Which HRM???

Discussion in 'Cycling Training' started by James Godley, Feb 7, 2003.

  1. James Godley

    James Godley New Member

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    I'm thinking about getting a Heart rate monitor, to help training for this 300k round a lake ride. I'll probably only get a cheap little thing (moving house etc has left me a bit poverty stricken!) And I'll probably only use it 'till the summer - then I'll forget I've got it ...
    Apart from the obvious heart rate, is there anything that a HRM MUST have. Is it best to get one that sits on the handle bars?
    Do they all use a belt round the chest? Are they all wireless?
    As you can see I have no idea what I'm looking for!
     
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  2. RalleighOke

    RalleighOke New Member

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    Hi James Godley,

    I have done a lot of homework on the Polar HRM. To give my bit of info, I would recommend that firstly take a look at a Coded HRM. Reason being plenty of my friends moan about the cross-talk their getting from other HRM which influences the reading.

    The Polars are wireless and you can also buy a Polar bike-mount. Depending on what you want to use it for you can get from the basic (just giving heart rate and avg heartrate) to very advanced that can give cadence, altitude etc.)

    As far as I know all the Polars come with a transmitter and strap?

    If you are like me looking for basic functionality without having the spend $$$, I would recommend the M21. The entry level in the Coded Polar HRM.

    It basically determines your target exercise zone, tracks your calories burnt, feedback on exercise time, time in target zone, avg heart rate, fat % burnt per workout and has an exercise reminder.

    It also gives the time, date stopwatch etc. So you don't need to put it aside and forget about it.

    Anyway, that is my suggestion, but I can guarantee you the others will give you very usefull info as well..

    Good luck with that 300k.
     
  3. Duckwah

    Duckwah New Member

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    All the good HRMs are wireless with a chest strap.

    A decent HRM should have at least one zone with alarms that YOU can program. Forget having the thing do it for you you won't get the best result.

    You can buy a bike mount for all of the polar monitors or you can just get a bit of foam rubber tube and fasten it over that so you can see it while you ride.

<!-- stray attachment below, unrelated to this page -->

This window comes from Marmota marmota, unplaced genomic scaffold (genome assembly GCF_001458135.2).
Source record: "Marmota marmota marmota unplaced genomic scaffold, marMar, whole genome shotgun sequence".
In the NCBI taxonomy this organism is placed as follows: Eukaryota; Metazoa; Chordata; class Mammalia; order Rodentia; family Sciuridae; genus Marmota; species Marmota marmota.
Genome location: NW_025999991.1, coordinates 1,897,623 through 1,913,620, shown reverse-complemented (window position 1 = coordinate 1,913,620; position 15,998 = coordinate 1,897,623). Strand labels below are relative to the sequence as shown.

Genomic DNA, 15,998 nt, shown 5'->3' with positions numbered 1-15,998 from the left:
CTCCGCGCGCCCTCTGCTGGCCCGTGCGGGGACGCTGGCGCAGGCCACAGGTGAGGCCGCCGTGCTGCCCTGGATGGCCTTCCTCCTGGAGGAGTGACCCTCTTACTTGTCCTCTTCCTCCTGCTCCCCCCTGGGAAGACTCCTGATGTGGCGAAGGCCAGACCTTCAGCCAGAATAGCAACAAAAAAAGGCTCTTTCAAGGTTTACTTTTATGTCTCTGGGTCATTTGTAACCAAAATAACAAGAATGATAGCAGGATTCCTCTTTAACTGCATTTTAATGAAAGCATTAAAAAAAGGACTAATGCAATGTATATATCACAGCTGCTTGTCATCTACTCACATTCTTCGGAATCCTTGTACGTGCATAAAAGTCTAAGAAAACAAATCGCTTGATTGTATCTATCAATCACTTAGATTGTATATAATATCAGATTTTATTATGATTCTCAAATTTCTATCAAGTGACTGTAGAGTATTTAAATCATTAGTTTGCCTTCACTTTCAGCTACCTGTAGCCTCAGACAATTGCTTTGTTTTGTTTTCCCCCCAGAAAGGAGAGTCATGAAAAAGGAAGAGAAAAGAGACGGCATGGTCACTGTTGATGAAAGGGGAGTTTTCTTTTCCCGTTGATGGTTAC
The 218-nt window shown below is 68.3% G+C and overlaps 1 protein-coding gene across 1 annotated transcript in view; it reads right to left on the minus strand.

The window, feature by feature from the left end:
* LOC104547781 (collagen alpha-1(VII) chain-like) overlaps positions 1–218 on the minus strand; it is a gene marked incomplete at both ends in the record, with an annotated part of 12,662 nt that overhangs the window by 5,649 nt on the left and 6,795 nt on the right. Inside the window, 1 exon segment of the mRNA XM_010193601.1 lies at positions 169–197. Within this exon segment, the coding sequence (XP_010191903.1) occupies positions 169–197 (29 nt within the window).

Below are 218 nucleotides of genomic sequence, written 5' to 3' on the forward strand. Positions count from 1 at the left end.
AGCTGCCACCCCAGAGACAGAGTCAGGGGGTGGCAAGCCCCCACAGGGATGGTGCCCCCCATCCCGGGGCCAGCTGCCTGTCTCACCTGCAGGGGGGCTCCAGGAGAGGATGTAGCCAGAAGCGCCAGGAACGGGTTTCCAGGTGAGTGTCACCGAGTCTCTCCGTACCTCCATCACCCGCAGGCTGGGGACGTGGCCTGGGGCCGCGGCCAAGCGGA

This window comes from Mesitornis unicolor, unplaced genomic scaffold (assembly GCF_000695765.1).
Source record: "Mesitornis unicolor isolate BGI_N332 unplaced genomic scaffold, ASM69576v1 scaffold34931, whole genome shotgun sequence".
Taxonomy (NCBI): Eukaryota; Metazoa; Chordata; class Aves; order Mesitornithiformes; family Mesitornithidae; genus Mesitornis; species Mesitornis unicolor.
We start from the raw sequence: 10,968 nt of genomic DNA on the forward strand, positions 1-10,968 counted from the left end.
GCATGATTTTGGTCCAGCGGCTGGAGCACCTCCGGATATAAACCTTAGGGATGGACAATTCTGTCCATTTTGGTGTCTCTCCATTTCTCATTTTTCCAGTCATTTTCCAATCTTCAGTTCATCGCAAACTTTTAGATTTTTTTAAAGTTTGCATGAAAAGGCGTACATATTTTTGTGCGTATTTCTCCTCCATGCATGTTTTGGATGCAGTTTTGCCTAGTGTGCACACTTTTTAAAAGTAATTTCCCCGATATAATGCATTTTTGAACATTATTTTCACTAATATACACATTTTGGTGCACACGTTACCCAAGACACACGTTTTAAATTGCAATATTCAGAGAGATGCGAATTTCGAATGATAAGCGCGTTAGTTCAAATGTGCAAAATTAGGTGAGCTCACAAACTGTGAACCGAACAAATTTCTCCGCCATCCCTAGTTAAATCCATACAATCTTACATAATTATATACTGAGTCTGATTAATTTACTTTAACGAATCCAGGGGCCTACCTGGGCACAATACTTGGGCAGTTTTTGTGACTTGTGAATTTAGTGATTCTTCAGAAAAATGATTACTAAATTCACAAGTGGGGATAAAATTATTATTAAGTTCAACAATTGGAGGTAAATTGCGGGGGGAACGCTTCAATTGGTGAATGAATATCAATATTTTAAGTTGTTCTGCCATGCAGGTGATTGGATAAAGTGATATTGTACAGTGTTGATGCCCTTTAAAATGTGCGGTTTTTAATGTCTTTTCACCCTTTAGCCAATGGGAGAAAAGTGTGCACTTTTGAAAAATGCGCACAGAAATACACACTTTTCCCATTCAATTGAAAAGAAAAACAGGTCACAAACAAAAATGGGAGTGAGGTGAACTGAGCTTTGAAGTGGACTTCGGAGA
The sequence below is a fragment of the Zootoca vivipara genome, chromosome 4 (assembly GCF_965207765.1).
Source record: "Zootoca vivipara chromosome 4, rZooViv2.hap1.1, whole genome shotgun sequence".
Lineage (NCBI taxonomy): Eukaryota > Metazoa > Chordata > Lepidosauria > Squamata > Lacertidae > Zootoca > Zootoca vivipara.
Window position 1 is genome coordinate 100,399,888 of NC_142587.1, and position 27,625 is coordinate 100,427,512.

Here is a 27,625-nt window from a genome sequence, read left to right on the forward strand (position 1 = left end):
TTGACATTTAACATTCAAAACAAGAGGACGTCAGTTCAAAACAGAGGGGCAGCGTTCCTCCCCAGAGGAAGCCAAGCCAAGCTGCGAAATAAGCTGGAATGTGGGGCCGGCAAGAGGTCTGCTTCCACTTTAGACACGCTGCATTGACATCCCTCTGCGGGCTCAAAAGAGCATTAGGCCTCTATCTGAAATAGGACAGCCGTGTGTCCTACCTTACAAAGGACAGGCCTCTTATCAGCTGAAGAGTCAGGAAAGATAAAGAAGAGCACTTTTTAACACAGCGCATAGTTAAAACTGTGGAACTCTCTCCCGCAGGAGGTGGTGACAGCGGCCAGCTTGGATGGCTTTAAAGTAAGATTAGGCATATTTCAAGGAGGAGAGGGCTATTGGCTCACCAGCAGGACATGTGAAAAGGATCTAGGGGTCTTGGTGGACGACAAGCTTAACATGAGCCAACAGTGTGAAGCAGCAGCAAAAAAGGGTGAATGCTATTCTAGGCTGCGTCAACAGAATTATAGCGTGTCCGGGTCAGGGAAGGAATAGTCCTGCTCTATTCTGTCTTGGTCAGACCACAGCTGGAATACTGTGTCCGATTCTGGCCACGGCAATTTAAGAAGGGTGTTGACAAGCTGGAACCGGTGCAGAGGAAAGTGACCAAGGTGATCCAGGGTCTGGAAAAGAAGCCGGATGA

extra features like time in zone, calories burned, intervals and computer download are not essential but certainly make a good HRM a powerful training tool.

    for a little more than the m21 you could get an S150 with the cycle computer built into it but no coded transmission which can be a pain in a pack
     
  4. 2LAP

    2LAP New Member

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    I still use an old Polar Sports Tester, perhaps the first that can download. Still running well after 8 years of use every day (with lots of polar services). Anyone else running this primative HRM?
     
  5. Leon

    Leon New Member

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    Just some thoughts on HRMs.
    I have owned 4 over the last 10 years, each time upgrading to a better model (currently S710). It would have been a lot more cost effective if I had just gone out and bought the higher end model to start with.

    Leon
     
  6. Old Timer

    Old Timer New Member

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    James
    Whichever one you get you DO need a bike mount for it. Trying to read a HRM on the wrist is a pain on the road and near suicidal on a MTB! Don't buy a Polar bike mounting, it will cost nearly the price of a basic HRM! Make something up with some plastic and tape or whatever. Not too difficult.
     
  7. rek

    rek New Member

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    They must be really gouging you in South Africa, here in Australia the Polar bike mount kit is about $20! (The monitors are in the $200-700 range)

    The Polar Power sensor, now that's an expensive bit of equipment!

    I think the M-series are great, I was about to get one (I got an S710 second-hand instead).. the main difference between the M21 and M51 is that the latter lets you program (or let it program) two heart rate limits instead of one, has the OwnIndex fitness test thingy, and can store personal info to switch between two users. Those extra features might be worth paying the bit extra for.
     
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